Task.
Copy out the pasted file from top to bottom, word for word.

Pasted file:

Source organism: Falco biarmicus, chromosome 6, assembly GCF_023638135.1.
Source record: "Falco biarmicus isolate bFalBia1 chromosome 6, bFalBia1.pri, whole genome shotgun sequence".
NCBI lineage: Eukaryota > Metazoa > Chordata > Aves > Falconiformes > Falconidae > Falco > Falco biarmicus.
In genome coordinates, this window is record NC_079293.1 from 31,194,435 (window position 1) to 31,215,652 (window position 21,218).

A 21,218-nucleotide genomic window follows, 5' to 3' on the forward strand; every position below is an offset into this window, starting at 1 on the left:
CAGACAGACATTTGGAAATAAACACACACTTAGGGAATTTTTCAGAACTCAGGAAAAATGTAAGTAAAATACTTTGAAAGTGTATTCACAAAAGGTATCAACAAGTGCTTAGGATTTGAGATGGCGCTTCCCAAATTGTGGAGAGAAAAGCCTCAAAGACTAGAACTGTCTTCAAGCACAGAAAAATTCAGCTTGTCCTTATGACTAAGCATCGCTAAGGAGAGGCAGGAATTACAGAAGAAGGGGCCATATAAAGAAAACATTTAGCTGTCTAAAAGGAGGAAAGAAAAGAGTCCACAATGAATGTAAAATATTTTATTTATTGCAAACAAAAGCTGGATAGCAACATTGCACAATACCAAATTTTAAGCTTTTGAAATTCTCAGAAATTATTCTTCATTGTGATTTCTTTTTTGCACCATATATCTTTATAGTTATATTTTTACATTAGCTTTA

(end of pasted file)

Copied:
Source organism: Falco biarmicus, chromosome 6, assembly GCF_023638135.1.
Source record: "Falco biarmicus isolate bFalBia1 chromosome 6, bFalBia1.pri, whole genome shotgun sequence".
NCBI lineage: Eukaryota > Metazoa > Chordata > Aves > Falconiformes > Falconidae > Falco > Falco biarmicus.
In genome coordinates, this window is record NC_079293.1 from 31,194,435 (window position 1) to 31,215,652 (window position 21,218).

A 21,218-nucleotide genomic window follows, 5' to 3' on the forward strand; every position below is an offset into this window, starting at 1 on the left:
CAGACAGACATTTGGAAATAAACACACACTTAGGGAATTTTTCAGAACTCAGGAAAAATGTAAGTAAAATACTTTGAAAGTGTATTCACAAAAGGTATCAACAAGTGCTTAGGATTTGAGATGGCGCTTCCCAAATTGTGGAGAGAAAAGCCTCAAAGACTAGAACTGTCTTCAAGCACAGAAAAATTCAGCTTGTCCTTATGACTAAGCATCGCTAAGGAGAGGCAGGAATTACAGAAGAAGGGGCCATATAAAGAAAACATTTAGCTGTCTAAAAGGAGGAAAGAAAAGAGTCCACAATGAATGTAAAATATTTTATTTATTGCAAACAAAAGCTGGATAGCAACATTGCACAATACCAAATTTTAAGCTTTTGAAATTCTCAGAAATTATTCTTCATTGTGATTTCTTTTTTGCACCATATATCTTTATAGTTATATTTTTACATTAGCTTTA